In January, Gandolfini, who’s divorced, became engaged to Lora Somoza, whom he met on the set of The Mexican, the 2001 movie in which starred with Brad Pitt and Julia Roberts. Although he rarely grants interview, he agreed to meet during a recent Gandolfini family get-together. After dinner we sat down to chat—outside, so he could smoke his cigar.

You’re a fairly reserved guy. Is it difficult to deal with the fame of being the star of The Sopranos?
Yes, but only because in reality I’m so boring that I don’t want people to get close to me, because they’ll realize how boring I am, and they won’t want to watch anymore. I’m just a normal guy. It’s the writing that is interesting, and the characters. The less said about me, the better.

Do you ever get a true reprieve from Tony Soprano or from the mass celebrity of the show?
Yeah, it’s not that bad. I can go down the Shore or stay inside. It all comes with the territory. But mostly people are nice. I mean, I’m tired and there are twenty people coming up to me. But people are mostly kind.

Can you describe any time when your fans did something that bothered you?
One time I’d gotten sick on an airplane… I vomited outside the airport. And right after, some woman came up and said “Can I take a picture with you and get an autograph?” She had seen me vomit but she ignored it completely. I just said, “Uh, no. Not right now.” I thought that was a little insensitive.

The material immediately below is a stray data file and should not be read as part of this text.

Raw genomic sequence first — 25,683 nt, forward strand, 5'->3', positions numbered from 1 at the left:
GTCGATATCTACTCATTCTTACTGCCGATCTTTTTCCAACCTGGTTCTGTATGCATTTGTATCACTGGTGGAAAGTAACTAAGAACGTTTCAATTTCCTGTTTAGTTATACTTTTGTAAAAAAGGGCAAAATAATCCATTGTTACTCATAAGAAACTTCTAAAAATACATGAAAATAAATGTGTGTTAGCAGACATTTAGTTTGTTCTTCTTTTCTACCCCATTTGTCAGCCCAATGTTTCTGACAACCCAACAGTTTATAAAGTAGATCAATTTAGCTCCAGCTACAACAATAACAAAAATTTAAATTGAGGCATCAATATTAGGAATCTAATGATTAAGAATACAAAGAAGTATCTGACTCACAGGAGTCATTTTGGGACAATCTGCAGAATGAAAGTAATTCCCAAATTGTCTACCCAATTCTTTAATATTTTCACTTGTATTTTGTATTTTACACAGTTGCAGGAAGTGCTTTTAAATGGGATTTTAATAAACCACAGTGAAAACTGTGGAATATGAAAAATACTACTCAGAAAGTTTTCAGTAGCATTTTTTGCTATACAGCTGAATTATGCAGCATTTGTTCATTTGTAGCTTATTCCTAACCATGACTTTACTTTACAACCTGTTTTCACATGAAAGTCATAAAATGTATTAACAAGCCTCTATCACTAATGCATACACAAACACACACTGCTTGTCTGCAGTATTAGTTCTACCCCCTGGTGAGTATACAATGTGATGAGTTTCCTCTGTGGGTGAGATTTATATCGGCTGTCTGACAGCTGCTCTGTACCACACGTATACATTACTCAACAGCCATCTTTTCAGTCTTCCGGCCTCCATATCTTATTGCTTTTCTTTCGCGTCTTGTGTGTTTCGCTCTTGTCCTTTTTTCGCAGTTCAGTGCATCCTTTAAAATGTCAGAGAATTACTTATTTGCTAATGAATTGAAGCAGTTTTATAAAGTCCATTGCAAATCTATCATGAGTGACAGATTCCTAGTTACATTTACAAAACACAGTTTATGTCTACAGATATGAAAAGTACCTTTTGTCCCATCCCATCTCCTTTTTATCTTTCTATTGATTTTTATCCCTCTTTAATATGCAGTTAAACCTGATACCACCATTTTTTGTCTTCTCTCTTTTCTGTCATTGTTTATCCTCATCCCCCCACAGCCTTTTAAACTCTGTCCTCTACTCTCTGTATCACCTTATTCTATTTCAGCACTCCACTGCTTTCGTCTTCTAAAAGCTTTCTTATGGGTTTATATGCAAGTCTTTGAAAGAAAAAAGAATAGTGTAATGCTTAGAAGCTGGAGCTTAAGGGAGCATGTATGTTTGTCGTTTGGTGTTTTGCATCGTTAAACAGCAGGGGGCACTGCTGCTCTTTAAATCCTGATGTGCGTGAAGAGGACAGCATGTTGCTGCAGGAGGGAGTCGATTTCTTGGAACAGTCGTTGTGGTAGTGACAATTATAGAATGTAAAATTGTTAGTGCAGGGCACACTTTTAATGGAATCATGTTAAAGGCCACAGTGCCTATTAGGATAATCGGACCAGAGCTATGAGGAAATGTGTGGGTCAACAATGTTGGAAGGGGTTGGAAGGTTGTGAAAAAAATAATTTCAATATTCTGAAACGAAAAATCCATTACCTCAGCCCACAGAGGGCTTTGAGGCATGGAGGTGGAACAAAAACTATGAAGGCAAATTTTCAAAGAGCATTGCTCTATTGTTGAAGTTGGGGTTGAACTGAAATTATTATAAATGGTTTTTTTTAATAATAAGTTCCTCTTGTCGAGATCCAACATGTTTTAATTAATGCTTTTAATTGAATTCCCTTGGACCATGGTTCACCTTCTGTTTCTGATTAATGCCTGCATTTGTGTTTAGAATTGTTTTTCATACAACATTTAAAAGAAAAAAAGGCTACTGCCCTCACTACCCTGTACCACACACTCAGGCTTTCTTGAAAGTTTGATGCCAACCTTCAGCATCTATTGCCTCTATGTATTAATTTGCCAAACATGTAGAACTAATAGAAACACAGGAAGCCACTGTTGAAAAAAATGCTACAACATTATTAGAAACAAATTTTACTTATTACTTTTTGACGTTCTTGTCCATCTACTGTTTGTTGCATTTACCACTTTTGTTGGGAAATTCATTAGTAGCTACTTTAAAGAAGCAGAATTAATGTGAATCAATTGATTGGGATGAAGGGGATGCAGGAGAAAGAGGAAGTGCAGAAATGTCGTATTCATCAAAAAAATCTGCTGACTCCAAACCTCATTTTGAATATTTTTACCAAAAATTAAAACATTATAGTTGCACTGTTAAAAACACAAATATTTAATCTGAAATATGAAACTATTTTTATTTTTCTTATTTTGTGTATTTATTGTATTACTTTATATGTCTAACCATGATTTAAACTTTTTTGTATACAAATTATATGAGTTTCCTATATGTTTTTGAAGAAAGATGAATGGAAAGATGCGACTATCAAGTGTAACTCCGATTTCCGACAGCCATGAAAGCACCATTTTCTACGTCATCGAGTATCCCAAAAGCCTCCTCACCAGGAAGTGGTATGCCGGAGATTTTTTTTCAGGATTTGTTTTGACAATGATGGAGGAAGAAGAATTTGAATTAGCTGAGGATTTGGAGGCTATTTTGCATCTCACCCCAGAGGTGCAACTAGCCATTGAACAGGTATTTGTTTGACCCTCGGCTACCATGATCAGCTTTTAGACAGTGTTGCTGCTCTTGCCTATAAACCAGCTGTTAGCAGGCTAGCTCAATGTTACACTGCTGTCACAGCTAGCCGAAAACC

What do you do to relax or to take a step back from all that?
I read a lot. And my son—playing with my son [4-year-old Michael] really takes me right out of all this, because it’s all about him. Are you freezing?

No. When did you first decide to act?
I guess I thought about it seriously after college. I was about 24 years old. A friend of mine was doing a class, and I thought it was interesting. But nobody in my family had ever really done anything like that. I thought it was pretty silly, but I really liked the class. So I went back and kind of got hooked into it.

What had you planned to do after college?
My major was English literature and communications, but I didn’t have a clue, so I moved to New York. I managed nightclubs; I started at a club called Private Eyes on 24th Street. I saw a lot of different kinds of people doing a lot of different kinds of things. It was an interesting learning experience.

What was your first break in acting?
My first really big break was when I got hired for a Broadway play—without an agent. Some friends of mine knew the casting director, and I got the job. That was A Streetcar Named Desire. Most of my first roles were parts in original plays that most people would not recognize.